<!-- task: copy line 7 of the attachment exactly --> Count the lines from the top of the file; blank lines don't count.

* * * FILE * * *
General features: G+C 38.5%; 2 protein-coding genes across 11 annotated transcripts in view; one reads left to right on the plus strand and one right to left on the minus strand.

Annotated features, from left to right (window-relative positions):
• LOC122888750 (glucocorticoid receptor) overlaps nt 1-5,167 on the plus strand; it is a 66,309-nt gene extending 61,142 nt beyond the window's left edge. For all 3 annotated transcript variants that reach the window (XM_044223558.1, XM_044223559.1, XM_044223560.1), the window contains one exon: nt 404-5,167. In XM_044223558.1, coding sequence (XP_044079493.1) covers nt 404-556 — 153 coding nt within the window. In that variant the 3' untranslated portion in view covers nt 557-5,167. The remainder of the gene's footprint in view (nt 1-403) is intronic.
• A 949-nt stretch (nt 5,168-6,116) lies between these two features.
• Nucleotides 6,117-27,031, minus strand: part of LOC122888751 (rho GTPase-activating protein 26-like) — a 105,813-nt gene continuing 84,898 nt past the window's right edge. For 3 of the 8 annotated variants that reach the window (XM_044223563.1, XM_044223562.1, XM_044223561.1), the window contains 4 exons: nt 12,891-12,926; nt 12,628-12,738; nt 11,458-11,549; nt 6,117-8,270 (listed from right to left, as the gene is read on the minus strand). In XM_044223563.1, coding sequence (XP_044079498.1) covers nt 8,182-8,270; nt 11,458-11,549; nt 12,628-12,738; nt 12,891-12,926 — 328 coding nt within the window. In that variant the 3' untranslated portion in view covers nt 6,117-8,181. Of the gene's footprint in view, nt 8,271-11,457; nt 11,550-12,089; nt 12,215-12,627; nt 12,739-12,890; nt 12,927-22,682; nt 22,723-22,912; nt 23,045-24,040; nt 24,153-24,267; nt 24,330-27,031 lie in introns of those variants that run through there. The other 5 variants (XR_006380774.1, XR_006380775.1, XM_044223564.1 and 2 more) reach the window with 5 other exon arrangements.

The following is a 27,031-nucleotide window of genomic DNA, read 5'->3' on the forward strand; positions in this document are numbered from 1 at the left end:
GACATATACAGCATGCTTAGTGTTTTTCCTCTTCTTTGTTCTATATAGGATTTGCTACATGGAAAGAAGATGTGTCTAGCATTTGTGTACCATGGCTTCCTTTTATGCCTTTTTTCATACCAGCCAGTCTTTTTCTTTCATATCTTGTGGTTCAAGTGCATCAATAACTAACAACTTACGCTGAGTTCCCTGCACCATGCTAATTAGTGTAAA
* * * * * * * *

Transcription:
GACATATACAGCATGCTTAGTGTTTTTCCTCTTCTTTGTTCTATATAGGATTTGCTACATGGAAAGAAGATGTGTCTAGCATTTGTGTACCATGGCTTCCTTTTATGCCTTTTTTCATACCAGCCAGTCTTTTTCTTTCATATCTTGTGGTTCAAGTGCATCAATAACTAACAACTTACGCTGAGTTCCCTGCACCATGCTAATTAGTGTAAA